Vojtech Promises To Examine Restrictions On Restaurants Following Supreme Court Ruling
Last Friday, the Supreme Administrative Court ruled that the government has no legislative basis for closing inside areas of restaurants. Health Minister Adam Vojtěch promised to examine the extraordinary measures. Photo Credit: Freepik / Illustrative Photo.
Czech Rep., May 27 (BD) – The Supreme Administrative Court (SAC) ruled last Friday that the restrictions on indoor areas of restaurants has no basis in either the Pandemic Act or the Public Health Protection Act. The court thus declared the restriction of the activities of catering services to be “manifestly illegal”. Former/incoming Health Minister Adam Vojtech has promised to examine the current measures closely in response to the ruling, describing the repeated annulments of measures by the courts as “not a good business card for the ministry,” as reported by Novinky.cz.
The complaint to the SAC was submitted by lawyer Adam Černý from the position of a customer who cannot use the services of restaurants, which allegedly impedes the customer’s social ties and leisure time. Restaurants or bars can currently open their gardens, but indoor areas remain closed. The measure is worded in such a way as to prohibit the presence of the public inside restaurants.
However, according to the decision, the Pandemic Act only permits restrictions to the activities of a commercial or production establishment, not establishments in which services are provided. The SAC thus ruled that catering services cannot be restricted in this way based on the pandemic law.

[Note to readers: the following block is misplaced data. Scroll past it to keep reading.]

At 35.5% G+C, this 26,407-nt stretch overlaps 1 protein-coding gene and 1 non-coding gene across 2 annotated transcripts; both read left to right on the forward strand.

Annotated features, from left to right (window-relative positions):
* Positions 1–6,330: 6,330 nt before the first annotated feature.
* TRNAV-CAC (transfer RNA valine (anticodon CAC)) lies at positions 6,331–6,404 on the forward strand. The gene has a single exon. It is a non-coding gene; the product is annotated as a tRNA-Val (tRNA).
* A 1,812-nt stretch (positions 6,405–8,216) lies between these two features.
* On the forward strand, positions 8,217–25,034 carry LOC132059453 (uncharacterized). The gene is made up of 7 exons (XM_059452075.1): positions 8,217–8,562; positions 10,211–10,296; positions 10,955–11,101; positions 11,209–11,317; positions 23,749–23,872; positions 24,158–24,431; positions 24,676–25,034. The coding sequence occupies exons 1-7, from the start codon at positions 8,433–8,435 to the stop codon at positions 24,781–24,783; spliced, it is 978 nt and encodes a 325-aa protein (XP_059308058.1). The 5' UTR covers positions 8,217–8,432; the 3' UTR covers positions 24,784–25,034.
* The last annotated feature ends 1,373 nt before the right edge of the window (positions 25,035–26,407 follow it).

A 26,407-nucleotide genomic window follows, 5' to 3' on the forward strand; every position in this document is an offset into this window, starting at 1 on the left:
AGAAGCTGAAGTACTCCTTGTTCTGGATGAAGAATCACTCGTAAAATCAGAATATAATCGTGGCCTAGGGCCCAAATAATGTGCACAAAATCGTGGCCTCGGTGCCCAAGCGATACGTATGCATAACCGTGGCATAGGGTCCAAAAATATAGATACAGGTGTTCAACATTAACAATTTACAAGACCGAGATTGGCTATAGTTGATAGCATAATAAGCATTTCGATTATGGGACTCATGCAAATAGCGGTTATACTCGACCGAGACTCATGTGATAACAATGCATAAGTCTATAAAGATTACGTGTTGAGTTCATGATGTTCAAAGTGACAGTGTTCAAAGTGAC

“Even if the court found legal support for subordinating catering establishments (and casinos) to commercial activities, it is clear that such an extraordinary measure would not have survived in the contested parts, as the defendant’s ban on public presence did not restrict such establishments, but they were closed on this basis,” said Judge Tomáš Langášek.
The government replaced the law earlier this week, but it is clear that the law has no basis in either the Pandemic Act or the Public Health Protection Act. Ondřej Dostál, an expert on health law for the Pirate Party, told Novinky.cz that this means restaurants should be able to open their indoor areas now, as any fines for breaching these restrictions could be defeated in court. Dostál added that the existing laws could however be used to justify regulations on the number of people at each table, or require a negative test for customers to enter.
At his swearing in as Health Minister on Wednesday, Vojtech promised to deal with the matter urgently. “I will look into the measure,” he said. “I will say openly that if the court repeals the government measures, pointing out that they are insufficiently justified in law, then this should change and I will want to address it.”https://www.brnodaily.com/2021/05/27/news/vojtech-promises-to-examine-restrictions-on-restaurants-following-supreme-court-ruling/https://www.brnodaily.com/wp-content/uploads/2021/05/restaurant-table-cutlery-credit-freepik-1024x622.jpghttps://www.brnodaily.com/wp-content/uploads/2021/05/restaurant-table-cutlery-credit-freepik-150x91.jpgCzech Republic / WorldCoronavirus,Court,Czech Republic,Eating Out / Night LifeLast Friday, the Supreme Administrative Court ruled that the government has no legislative basis for closing inside areas of restaurants. Health Minister Adam Vojtěch promised to examine the extraordinary measures. Photo Credit: Freepik / Illustrative Photo.Czech Rep., May 27 (BD) - The Supreme Administrative Court (SAC) ruled...Benedetta PisaniBenedetta Pisanibenedetta.email@example.comAuthorHuman rights, equality, and sustainability activist. Passionate about writing, drawing, empathic listening, and social commitment.Brno Daily